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Work after the coronavirus outbreak: 7 predictions

work trends after COVID-19 pandemic

These are strange and introspective times we are going through. A lot of us are experiencing a wide range of emotions and changes as we must adapt to new circumstances and acclimatize to the "new normal." What "work" meant to us even as close as a month ago is drastically different from what we know it to mean today. While this pandemic is inevitably harmful to public health, the economy, and the lives of thousands, we wanted to focus today on the silver lining related to the working life. This COVID-19 pandemic will unquestionably leave its mark on how we approach our work in the long run. Here are 7 trends we expect to see in the years to come as we slowly move away from this global confinement.



Companies will focus on the well-being of their employees

wellbeing

Because this is closely related to our company's mission, this was, for us, the first one that came to mind. People will be looking for employers that place a high value on the wellness of their employees. This will play out in the kind of benefits employers offer: support for mental and physical health, paid leaves, etc. It will advantage companies whose cultures value flexibility, empathy, engagement, and a healthy work-life balance.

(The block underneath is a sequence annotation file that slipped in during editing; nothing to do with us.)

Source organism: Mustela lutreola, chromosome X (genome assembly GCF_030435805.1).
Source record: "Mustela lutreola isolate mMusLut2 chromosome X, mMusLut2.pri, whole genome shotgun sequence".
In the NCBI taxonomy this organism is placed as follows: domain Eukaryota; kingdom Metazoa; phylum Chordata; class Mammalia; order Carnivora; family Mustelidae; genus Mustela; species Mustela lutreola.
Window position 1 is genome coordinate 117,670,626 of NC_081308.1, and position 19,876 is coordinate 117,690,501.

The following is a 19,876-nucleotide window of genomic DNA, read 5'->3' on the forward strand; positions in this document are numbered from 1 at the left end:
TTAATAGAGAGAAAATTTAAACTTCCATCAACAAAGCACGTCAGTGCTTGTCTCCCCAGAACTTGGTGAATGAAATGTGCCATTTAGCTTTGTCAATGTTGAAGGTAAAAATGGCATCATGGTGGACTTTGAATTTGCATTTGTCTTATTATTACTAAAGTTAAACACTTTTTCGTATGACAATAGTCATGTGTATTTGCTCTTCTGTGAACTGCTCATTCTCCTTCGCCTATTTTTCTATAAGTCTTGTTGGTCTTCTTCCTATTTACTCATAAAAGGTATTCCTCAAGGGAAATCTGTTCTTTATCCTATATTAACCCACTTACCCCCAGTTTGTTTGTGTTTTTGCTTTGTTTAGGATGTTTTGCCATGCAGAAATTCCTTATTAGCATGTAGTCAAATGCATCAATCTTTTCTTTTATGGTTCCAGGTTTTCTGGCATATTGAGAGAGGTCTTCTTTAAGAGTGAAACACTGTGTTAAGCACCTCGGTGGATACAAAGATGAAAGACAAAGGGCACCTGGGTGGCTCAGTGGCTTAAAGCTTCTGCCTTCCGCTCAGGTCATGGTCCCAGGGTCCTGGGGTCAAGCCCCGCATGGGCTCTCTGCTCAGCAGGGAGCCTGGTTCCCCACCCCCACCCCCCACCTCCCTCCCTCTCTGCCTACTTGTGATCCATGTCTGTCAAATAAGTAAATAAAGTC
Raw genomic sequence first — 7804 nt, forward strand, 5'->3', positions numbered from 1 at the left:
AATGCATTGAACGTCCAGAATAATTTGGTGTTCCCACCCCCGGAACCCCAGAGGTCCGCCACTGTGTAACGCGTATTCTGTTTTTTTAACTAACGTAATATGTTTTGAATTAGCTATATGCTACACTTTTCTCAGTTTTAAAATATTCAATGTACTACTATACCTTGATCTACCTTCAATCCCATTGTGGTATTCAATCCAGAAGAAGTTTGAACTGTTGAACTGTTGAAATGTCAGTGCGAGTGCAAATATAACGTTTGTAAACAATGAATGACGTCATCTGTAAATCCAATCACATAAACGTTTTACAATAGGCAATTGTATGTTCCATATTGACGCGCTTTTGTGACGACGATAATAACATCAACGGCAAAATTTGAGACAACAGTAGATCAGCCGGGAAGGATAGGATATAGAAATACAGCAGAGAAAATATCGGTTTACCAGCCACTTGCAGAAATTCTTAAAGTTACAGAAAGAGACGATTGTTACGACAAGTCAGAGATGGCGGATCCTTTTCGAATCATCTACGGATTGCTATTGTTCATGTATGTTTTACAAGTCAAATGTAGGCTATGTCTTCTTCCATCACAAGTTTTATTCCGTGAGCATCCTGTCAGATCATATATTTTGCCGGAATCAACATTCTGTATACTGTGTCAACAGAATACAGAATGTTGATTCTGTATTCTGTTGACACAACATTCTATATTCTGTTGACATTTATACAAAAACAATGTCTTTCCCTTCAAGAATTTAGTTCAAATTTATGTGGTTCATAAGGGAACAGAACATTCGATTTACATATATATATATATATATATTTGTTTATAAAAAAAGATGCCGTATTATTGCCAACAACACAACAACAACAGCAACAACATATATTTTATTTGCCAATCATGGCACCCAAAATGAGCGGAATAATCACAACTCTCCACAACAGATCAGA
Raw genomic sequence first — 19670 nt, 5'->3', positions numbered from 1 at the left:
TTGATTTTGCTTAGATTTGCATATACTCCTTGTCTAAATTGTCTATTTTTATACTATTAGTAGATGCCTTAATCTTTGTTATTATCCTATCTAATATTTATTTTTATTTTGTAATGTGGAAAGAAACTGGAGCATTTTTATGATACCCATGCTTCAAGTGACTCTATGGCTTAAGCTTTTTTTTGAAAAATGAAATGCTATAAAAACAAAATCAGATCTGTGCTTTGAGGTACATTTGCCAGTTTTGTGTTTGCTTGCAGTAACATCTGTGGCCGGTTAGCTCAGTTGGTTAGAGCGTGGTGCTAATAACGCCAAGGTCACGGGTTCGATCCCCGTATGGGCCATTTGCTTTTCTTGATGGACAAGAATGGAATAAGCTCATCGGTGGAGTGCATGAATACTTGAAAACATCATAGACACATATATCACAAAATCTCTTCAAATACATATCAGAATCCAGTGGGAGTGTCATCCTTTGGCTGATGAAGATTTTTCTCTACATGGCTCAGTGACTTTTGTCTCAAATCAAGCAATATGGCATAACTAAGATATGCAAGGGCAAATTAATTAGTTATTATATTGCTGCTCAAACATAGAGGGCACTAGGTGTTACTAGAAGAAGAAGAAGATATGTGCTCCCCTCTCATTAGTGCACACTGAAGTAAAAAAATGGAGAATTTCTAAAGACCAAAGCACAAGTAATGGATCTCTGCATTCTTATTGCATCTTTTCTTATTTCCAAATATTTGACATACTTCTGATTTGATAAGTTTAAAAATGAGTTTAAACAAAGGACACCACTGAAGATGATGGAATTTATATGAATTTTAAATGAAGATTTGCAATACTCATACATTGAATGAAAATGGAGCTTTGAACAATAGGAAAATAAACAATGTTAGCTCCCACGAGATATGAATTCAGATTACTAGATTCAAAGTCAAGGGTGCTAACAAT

It will also transpire in how offices are designed: does this seating plan respect social distancing norms? Is it ergonomically designed for optimal health and performance? Employers might also consider adding spaces to recreate what people got used to at home like lounge areas or a functional kitchen.


More time will be spent working from home

working from home

In the last few weeks, thousands of people had to find a way to adapt their work to be able to be productive from their homes. Managers who were reluctant to let employees work from home are now confronted with the fact that it is possible to do so, and in many cases, efficient. Employees will have set up a functional and comfortable office space at home, and are undoubtedly enjoying the fact that their commute has gone from a busy 45-minutes metro ride to a 30-second walk down the stairs. While working from home comes with its challenges, especially if you have kids, we suspect that many will want to continue working from home a few days a week or a month.